Everything here is in the L-structure $\mathbb N = (\mathbf N;0,S,+,\cdot,<)$. I was following these notes and got stuck with the lemma 5.1.11 page 84 of paper (88 pdf):

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In this context we assume that +,$\cdot$,$R$,$I^n_i$ are computable where $R$ are relations and $I^n_i$ is the coordinate function (just indexes). We assume composition of computable functions are computable and that search s.t. some property holds is computable i.e. $\mu x( G(a,x) = 0 ) = arg \min_{x \in N}\{ G(a,x) = 0 \}$ if $\exists x$ s.t. $G(a,x) = 0$ is computable. Also, $F_R(a,y) := \mu x( R(a,x) \lor x = y )$ has already been shown to be computable.

So the goal is to show that the indicator/characteristic function of the relations $P$ and $Q$ are computable. Let's consider the relation $P$ first. We want to show the following is computable (in the formal sense defined here and the notes):

$$ X_P(a,y) = \begin{cases} 1 & \text{ if } \exists x \in \mathbf N (x < y \to R(a,x) ) \\ 0 & \text{ if } \forall x \in \mathbf N (x \geq y \land \neg R(a,x) ) \end{cases} $$

the solution seems to be $X_P(a,y) := X_<(F_R(a,y),y)$ which doesn't make sense to me.

The reason is that we want the indicator function that returns true if there does exist a real number s.t. the implication $x<y \to R(a,x)$ is true. My claim is (if I understand things correctly) that this indicator function is really boring because it always returns 1. This is because it requires the implication $x<y \to R(a,x)$ to be true for some $x$. But such an $x$ always exists because we are only allowed to use natural numbers (i.e. we are in the L-structure $\mathbb N$), so we can trivially find such an $x$ by setting $x=y$ (then it doesn't matter if $R(a,x)$ is false or not because the antecedent is false). Thus since $\mu x (x = y)$ and that always exists then we have $X_p(a,y) := X_=(\mu x (x = y),y)$. Which seems extremely silly. So I must have some very weird misconception or something.

In fact I just noticed that it is possible for some $R$ for this function to want to return both 1 and 0 at the same time. By my previous argument $x=y$ makes the antecedent false so it returns 1. Now consider when it returns 0. For it to return zero we must not have a natural number x s.t. $(x<y \to R(a,x)$. Equivalently we must have that $\forall x \in \mathbf N, (x<y \land \neg R(a,x))$. If we just choose an $R$ such that its always false for $x<y$ (say x is not zero), then we have that the condition for false is satisfied simultaneously to the condition to true. Which obviously doesn't make sense and something must be wrong in my reasoning of course (since the conditions for the function seem quite sensible to me, intuitively, I don't see why they encode the halting problem in any funky way, so I assume I wrong somewhere).

Do I have a misunderstanding or misinterpret something?

  • 3
    $\begingroup$ $\exists x_{<y} R(a,x)$ means $\exists x(x<y \land R(a,x)),$ not $\exists x(x < y \to R(a,x)).$ You are confusing it with the $\forall x_{<y}$ abbreviation which means $\forall x (x < y \to R(a,x)).$ $\endgroup$ – spaceisdarkgreen Nov 10 '18 at 18:35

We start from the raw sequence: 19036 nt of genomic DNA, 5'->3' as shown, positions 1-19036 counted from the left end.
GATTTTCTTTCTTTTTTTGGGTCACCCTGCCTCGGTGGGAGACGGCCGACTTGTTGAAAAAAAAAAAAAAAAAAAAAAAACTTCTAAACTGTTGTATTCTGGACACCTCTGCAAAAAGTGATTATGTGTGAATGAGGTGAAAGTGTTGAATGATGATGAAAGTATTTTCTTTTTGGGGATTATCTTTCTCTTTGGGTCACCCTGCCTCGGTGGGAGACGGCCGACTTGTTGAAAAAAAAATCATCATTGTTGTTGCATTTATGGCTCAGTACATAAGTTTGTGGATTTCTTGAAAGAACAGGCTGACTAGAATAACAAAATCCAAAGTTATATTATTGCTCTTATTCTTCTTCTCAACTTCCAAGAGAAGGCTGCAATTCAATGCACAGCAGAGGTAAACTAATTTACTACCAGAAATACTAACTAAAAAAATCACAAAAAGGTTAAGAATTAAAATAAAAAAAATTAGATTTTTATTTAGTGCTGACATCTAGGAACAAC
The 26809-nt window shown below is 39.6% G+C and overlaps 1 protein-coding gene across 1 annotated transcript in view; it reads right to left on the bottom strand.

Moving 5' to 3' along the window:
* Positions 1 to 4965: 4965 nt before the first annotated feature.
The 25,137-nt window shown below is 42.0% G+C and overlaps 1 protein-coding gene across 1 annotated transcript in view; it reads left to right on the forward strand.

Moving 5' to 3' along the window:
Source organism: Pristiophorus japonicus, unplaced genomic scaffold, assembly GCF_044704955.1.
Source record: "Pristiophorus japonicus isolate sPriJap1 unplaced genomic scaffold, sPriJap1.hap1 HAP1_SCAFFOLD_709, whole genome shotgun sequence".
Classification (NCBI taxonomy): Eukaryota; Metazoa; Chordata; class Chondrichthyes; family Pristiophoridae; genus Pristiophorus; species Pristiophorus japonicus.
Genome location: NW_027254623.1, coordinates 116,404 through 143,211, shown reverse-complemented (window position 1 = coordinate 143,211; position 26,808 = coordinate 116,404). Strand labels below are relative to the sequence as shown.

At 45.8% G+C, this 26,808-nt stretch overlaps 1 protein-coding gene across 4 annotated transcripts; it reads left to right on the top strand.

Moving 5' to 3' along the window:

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    $\begingroup$ @spaceisdarkgreen how did you know what each abbreviation meant? I've been confused about this for days. $\endgroup$ – Pinocchio Nov 10 '18 at 18:42
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    $\begingroup$ $(\exists x < y)R(a,x)$ must mean "there exists an $x$ less than $y$ such that $R(a,x)$ holds". This is expressed by $\exists x ( x< y \land R(a,x)).$ Similarly with "for all $x$ that are $<y,$ $R(a,x)$ holds." $\endgroup$ – spaceisdarkgreen Nov 10 '18 at 18:47
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    $\begingroup$ @spaceisdarkgreen why can't the second one be $\forall x ( x < y \land R(a,x) )$. It's totally symmetrical. I don't see why that's not a sensible definition, especially based on the previous definition. $\endgroup$ – Pinocchio Nov 10 '18 at 18:48
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    $\begingroup$ No, $\exists x (x< y \to R(x,a))$ is simply true regardless of $y.$ Since there is always an $x$ such that $x<y$ is false, and therefore $x< y\to R(x,a)$ is true. $\endgroup$ – spaceisdarkgreen Nov 10 '18 at 18:59

Natural number bounded quantifiers are computable if their formula arguments are computable. In the simplest case you can see that in that you provide a primitive recursive def.

$P(a,0) \leftarrow \bot$
$P(a,y+1) \leftarrow P(a,y) \vee R(a,y)$

$Q(a,0) \leftarrow \top$
$Q(a,y+1) \leftarrow Q(a,y) \wedge R(a,y)$

Computable predicates are closed over primitive recursion. The $μ_{x<y}$ operator from the script in Lemma 5.1.10 is a form of primitive recursion.

Disclaimer: I am assuming that computable means here nothing more primitive than primitive recursive, rather something above. I didn't read the full script.

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  • $\begingroup$ what do you mean by "their arguments are computable"? $\endgroup$ – Pinocchio Nov 10 '18 at 19:06
  • $\begingroup$ though your answer only makes sense after the horrible notation in those notes is clarified. Thanks though! $\endgroup$ – Pinocchio Nov 10 '18 at 19:14
  • $\begingroup$ fantastic! thanks so much! I think with that link you've resolved my confusion for sure. $\endgroup$ – Pinocchio Nov 10 '18 at 19:17
  • $\begingroup$ "Computable" (= "recursive") is much broader than "primitive recursive." $\endgroup$ – Noah Schweber Nov 10 '18 at 20:05

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